The provisioned IOPS and throughput per disk that is used as part of your storage pool. The combined IOPS and throughput capabilities of the disks is the maximum capability up to the throughput limits of the virtual machine.
The best practice is to use the least number of disks possible while meeting the minimal requirements for IOPS (and throughput) and capacity. However, the balance of price and performance tends to be better with a large number of small disks rather than a small number of large disks.
Scaling premium disks
When an Azure Managed Disk is first deployed, the performance tier for that disk is based on the provisioned disk size. Designate the performance tier at deployment or change it afterwards, without changing the size of the disk. If demand increases, you can increase the performance level to meet your business needs.
Changing the performance tier allows administrators to prepare for and meet higher demand without relying on disk bursting.
Use the higher performance for as long as needed where billing is designed to meet the storage performance tier. Upgrade the tier to match the performance requirements without increasing the capacity. Return to the original tier when the extra performance is no longer required.
This cost-effective and temporary expansion of performance is a strong use case for targeted events such as shopping, performance testing, training events and other brief windows where greater performance is needed only for a short term.
For more information, see Performance tiers for managed disks.
Azure ultra disk
If there is a need for submillisecond response times with reduced latency consider using Azure ultra disk for the SQL Server log drive, or even the data drive for applications that are extremely sensitive to I/O latency.
Ultra disk can be configured where capacity and IOPS can scale independently. With ultra disk administrators can provision a disk with the capacity, IOPS, and throughput requirements based on application needs.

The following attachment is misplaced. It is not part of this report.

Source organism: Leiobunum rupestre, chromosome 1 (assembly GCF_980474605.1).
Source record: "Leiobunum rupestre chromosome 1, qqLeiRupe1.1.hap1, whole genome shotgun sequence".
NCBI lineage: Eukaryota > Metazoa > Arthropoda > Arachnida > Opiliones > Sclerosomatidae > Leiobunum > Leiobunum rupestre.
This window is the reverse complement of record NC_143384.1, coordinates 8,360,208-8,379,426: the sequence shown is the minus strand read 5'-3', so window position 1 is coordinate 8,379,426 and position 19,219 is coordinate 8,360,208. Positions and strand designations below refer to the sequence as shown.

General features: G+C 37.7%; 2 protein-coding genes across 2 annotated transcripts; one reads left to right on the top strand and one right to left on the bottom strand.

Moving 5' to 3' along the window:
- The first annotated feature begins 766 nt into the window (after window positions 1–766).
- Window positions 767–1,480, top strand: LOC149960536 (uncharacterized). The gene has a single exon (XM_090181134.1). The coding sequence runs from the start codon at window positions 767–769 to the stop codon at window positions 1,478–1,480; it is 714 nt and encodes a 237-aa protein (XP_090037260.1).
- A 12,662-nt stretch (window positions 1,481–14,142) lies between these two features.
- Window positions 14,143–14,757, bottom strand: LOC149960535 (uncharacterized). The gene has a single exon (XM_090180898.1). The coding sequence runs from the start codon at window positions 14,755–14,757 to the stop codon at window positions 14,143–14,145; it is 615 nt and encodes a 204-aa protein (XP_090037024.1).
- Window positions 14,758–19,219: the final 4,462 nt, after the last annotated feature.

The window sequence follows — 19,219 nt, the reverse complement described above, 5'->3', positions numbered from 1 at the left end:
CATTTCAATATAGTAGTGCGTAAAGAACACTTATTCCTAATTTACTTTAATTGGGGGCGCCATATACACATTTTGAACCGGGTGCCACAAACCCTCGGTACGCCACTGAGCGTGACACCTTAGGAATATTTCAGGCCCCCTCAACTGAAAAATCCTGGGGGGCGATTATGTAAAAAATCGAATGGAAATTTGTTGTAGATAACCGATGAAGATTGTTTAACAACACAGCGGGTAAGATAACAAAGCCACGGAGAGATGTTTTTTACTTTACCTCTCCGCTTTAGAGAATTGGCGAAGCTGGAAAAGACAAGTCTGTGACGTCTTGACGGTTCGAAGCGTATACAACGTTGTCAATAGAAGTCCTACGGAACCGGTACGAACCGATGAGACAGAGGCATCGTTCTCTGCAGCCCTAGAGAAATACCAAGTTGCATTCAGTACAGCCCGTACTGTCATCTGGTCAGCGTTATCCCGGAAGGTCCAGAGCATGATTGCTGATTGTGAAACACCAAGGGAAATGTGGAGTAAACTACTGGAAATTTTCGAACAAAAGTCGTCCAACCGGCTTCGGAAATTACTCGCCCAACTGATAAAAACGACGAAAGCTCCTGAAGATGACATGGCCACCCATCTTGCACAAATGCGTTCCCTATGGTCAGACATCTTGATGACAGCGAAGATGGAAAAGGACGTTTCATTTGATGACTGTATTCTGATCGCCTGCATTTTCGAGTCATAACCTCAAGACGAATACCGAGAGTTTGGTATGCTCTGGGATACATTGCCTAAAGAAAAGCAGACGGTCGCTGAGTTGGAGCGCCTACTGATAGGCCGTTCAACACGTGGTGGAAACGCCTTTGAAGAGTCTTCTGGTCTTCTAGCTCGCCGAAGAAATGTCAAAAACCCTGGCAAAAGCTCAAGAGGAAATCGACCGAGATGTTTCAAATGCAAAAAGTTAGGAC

Ultra disk is not supported on all VM series and has other limitations such as region availability, redundancy, and support for Azure Backup. To learn more, see Using Azure ultra disks for a full list of limitations.
Standard HDDs and SSDs
Standard HDDs and SSDs have varying latencies and bandwidth and are only recommended for dev/test workloads. Production workloads should use premium SSDs. If you are using Standard SSD (dev/test scenarios), the recommendation is to add the maximum number of data disks supported by your VM size and use disk striping with Storage Spaces for the best performance.
Virtual machines that support premium storage caching can take advantage of an additional feature called the Azure BlobCache or host caching to extend the IOPS and throughput capabilities of a virtual machine. Virtual machines enabled for both premium storage and premium storage caching have these two different storage bandwidth limits that can be used together to improve storage performance.
The IOPS and MBps throughput without caching counts against a virtual machine's uncached disk throughput limits. The maximum cached limits provide an additional buffer for reads that helps address growth and unexpected peaks.
Enable premium caching whenever the option is supported to significantly improve performance for reads against the data drive without additional cost.
Reads and writes to the Azure BlobCache (cached IOPS and throughput) do not count against the uncached IOPS and throughput limits of the virtual machine.
Disk Caching is not supported for disks 4 TiB and larger (P50 and larger). If multiple disks are attached to your VM, each disk that is smaller than 4 TiB will support caching. For more information, see Disk caching.
The max uncached disk IOPS and throughput is the maximum remote storage limit that the virtual machine can handle. This limit is defined at the virtual machine and is not a limit of the underlying disk storage. This limit applies only to I/O against data drives remotely attached to the VM, not the local I/O against the temp drive (
D:\ drive) or the OS drive.
The amount of uncached IOPS and throughput that is available for a VM can be verified in the documentation for your virtual machine.
For example, the M-series documentation shows that the max uncached throughput for the Standard_M8ms VM is 5000 IOPS and 125 MBps of uncached disk throughput.